The trading of commodities and currencies involves a significant amount of risk. Prices can fluctuate on any given day. Because of such price fluctuations, you may gain or lose value of your assets at any given moment. Any currency may be subject to large swings in value and may even become absolutely worthless. There is always an inherent risk that losses will occur as a result of buying, selling or trading anything on the market.
Bitcoin trading has specific risks, which are not shared with other official currencies, goods or commodities in a market.
Unlike most currencies, which are supported by government reserves or other legal entities, as well as commodities such as silver and gold, Bitcoin is a “flat” currency, which is only backed by mathematics, technology and trust. The currency is absolutely decentralized, which means there is no authority that can take corrective measure to protect the Bitcoin value in a crisis or issue more currency.
Bitcoin is an autonomous and mostly unregulated worldwide payment system. When using Bitcoins – traders put their trust in the digital, decentralized and mostly anonymous system, which relies on p2p networking and cryptography to maintain its integrity.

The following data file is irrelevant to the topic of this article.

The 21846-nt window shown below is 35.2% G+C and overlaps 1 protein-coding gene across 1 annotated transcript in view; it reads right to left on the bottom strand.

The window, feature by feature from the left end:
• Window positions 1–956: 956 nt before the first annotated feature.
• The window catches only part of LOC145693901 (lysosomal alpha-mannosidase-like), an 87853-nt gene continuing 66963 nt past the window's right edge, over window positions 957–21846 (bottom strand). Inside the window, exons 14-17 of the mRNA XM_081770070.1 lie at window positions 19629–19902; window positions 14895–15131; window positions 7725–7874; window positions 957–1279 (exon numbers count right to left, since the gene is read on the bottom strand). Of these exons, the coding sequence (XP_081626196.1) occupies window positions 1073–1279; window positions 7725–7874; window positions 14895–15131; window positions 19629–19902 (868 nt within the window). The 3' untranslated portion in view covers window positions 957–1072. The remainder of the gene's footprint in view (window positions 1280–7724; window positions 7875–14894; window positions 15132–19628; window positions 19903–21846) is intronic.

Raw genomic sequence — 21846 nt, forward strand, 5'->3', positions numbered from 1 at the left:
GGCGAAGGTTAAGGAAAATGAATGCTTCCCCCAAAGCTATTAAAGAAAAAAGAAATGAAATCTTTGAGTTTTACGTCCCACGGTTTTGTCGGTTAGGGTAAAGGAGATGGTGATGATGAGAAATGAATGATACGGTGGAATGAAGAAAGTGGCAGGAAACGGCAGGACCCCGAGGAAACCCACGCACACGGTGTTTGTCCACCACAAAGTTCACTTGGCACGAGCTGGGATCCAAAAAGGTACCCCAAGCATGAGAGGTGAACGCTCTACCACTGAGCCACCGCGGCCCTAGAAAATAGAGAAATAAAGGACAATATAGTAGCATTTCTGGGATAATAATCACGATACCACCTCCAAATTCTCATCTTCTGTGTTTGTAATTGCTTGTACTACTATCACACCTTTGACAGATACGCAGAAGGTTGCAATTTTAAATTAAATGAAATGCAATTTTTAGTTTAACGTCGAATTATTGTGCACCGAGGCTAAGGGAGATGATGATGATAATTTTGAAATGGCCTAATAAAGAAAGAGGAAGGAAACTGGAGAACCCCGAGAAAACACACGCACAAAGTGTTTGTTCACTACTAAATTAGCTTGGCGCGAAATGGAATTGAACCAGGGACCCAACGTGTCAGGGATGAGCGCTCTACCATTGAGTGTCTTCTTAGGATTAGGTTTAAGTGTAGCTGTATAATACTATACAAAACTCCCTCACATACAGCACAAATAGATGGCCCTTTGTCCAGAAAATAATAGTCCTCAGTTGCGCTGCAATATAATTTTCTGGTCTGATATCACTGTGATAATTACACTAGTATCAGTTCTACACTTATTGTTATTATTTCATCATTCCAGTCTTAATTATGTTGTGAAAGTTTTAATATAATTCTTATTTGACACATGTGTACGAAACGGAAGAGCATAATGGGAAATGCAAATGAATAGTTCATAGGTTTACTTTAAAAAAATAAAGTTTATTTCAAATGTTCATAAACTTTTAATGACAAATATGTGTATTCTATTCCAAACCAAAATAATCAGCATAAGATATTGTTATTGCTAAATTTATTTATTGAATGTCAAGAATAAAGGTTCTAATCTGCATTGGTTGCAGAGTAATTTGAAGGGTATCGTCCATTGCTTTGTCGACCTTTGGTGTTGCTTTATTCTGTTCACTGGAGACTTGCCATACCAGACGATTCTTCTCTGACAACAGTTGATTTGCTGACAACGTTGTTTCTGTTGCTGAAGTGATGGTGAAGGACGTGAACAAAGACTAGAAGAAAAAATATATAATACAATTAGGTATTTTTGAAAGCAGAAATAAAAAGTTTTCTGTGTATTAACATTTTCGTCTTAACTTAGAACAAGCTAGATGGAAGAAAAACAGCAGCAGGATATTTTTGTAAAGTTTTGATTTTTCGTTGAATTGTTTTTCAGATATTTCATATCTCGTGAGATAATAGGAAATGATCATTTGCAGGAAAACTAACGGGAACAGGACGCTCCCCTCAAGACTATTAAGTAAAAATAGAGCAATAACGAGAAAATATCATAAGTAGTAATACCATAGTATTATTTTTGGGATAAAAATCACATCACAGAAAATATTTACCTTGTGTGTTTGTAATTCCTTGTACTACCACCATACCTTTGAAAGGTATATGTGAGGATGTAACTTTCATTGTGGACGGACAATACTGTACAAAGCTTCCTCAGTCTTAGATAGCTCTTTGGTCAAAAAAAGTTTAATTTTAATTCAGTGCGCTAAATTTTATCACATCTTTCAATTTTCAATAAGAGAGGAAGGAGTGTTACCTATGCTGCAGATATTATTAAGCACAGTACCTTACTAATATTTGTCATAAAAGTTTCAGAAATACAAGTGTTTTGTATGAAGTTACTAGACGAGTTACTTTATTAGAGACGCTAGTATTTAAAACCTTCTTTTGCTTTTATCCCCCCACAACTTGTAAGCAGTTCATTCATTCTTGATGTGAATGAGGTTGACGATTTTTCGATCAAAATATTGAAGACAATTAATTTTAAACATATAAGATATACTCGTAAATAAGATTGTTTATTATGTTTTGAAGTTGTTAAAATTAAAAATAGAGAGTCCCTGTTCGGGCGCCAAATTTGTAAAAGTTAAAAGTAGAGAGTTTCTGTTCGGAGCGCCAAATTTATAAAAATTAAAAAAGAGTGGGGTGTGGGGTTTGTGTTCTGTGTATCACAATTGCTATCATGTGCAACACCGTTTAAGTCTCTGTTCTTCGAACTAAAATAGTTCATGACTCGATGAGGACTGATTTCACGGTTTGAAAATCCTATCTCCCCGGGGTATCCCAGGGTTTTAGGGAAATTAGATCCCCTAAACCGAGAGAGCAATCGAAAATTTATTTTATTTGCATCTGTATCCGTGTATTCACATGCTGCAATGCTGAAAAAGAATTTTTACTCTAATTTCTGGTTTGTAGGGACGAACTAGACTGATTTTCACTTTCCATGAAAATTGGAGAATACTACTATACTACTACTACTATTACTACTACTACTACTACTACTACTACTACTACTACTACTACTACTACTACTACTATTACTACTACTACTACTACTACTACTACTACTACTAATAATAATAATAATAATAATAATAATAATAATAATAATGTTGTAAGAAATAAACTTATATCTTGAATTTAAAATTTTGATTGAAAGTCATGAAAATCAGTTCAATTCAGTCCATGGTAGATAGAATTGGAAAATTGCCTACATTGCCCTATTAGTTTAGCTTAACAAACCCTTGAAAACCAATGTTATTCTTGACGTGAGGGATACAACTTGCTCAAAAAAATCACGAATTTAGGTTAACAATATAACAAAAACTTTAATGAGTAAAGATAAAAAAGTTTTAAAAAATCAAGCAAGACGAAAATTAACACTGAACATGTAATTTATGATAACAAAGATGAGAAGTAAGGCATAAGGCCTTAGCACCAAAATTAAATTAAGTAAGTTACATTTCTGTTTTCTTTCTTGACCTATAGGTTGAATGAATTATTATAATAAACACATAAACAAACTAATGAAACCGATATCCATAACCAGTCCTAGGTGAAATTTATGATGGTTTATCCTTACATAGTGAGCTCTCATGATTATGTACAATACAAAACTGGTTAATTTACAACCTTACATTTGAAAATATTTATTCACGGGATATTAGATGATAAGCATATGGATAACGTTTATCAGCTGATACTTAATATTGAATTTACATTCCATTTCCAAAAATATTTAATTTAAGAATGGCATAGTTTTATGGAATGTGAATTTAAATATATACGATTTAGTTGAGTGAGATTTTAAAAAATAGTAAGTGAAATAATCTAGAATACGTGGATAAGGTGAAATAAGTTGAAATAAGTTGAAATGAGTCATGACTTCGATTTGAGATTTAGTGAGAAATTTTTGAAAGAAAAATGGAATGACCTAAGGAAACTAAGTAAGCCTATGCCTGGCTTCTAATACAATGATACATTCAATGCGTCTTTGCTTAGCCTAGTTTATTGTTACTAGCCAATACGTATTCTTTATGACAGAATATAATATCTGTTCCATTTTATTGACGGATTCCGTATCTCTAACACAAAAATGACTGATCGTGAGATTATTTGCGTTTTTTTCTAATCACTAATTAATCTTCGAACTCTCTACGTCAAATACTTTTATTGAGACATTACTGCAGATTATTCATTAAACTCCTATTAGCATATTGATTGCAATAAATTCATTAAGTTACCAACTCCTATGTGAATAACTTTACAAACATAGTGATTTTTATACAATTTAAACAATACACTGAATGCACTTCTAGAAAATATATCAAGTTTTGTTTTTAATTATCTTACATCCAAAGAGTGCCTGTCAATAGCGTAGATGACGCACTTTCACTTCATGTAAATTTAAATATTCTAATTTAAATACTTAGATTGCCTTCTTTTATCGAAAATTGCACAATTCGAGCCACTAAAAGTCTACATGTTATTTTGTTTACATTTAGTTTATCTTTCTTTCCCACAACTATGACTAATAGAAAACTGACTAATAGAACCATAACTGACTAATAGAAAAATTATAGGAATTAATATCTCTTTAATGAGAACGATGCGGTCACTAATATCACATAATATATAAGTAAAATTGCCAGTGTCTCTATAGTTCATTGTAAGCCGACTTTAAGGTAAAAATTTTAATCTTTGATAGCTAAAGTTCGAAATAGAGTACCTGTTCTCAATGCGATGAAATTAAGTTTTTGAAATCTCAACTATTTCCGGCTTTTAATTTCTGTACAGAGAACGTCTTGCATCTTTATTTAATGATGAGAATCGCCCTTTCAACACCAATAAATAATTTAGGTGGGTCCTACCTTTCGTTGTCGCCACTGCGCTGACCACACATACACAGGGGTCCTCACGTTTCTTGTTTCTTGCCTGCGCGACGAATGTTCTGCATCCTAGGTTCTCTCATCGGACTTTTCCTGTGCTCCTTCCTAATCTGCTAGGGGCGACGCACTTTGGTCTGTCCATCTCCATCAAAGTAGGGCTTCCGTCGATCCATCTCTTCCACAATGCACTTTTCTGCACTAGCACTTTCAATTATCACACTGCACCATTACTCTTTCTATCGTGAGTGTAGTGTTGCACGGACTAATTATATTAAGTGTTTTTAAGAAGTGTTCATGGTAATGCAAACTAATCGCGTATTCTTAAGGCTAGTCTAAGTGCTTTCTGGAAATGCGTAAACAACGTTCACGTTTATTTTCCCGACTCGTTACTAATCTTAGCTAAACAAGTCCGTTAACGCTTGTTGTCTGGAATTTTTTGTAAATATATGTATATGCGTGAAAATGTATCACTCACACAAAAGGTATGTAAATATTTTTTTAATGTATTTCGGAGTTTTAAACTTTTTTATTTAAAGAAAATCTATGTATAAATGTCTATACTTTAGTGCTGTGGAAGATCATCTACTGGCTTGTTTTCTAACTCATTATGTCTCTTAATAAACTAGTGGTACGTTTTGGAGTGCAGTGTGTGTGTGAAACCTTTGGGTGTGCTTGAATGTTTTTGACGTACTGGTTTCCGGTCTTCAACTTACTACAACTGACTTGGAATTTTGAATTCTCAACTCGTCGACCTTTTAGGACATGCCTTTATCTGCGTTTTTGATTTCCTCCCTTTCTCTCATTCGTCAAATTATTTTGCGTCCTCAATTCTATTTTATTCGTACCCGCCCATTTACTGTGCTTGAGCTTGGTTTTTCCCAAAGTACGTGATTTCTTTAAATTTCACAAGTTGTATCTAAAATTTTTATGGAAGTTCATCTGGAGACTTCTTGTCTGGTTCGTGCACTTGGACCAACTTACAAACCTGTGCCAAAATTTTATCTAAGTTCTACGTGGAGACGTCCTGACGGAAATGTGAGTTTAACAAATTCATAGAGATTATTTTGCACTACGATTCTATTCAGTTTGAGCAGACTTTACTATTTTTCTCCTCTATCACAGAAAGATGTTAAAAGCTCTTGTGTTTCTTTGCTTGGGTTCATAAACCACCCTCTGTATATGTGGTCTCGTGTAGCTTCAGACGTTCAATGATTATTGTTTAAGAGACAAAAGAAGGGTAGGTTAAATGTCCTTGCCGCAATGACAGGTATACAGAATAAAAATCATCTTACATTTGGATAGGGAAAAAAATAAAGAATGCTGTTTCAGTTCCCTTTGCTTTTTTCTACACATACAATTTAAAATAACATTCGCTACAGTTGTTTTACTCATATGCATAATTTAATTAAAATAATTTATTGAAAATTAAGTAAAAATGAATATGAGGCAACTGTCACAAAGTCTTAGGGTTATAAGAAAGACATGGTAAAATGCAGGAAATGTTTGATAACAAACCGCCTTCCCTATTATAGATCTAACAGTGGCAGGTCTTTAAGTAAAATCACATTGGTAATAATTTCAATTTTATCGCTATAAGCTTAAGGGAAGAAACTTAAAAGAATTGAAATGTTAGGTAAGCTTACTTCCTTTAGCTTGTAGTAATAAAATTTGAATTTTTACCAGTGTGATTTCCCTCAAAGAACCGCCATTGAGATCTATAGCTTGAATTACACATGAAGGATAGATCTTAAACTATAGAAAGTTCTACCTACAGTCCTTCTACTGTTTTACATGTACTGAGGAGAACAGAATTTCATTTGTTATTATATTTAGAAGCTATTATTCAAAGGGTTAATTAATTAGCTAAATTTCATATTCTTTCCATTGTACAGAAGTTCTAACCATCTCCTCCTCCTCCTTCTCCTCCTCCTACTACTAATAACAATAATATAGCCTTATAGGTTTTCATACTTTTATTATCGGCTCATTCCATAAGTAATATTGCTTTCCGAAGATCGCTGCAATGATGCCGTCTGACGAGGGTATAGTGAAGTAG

Bitcoin trading is susceptible to irrational or rational bubbles or absolute loss of confidence, which could collapse demand/supply. Any actions, even remotely connected to Bitcoins can crash confidence in this currency, such as unexpected changes imposed by the currency developers, a government crackdown, the creation of a superior competing Bitcoin alternative, or even a deflation or inflation spiral. Confidence might also collapse because of various technical problems: if the anonymity of the system can be compromised, funds lost or stolen, or in the event that hackers or governments become able to prevent Bitcoin transactions from settling.
Every user has to carefully assess whether his/her financial situation and tolerance for risk is suitable for buying/selling/trading Bitcoins.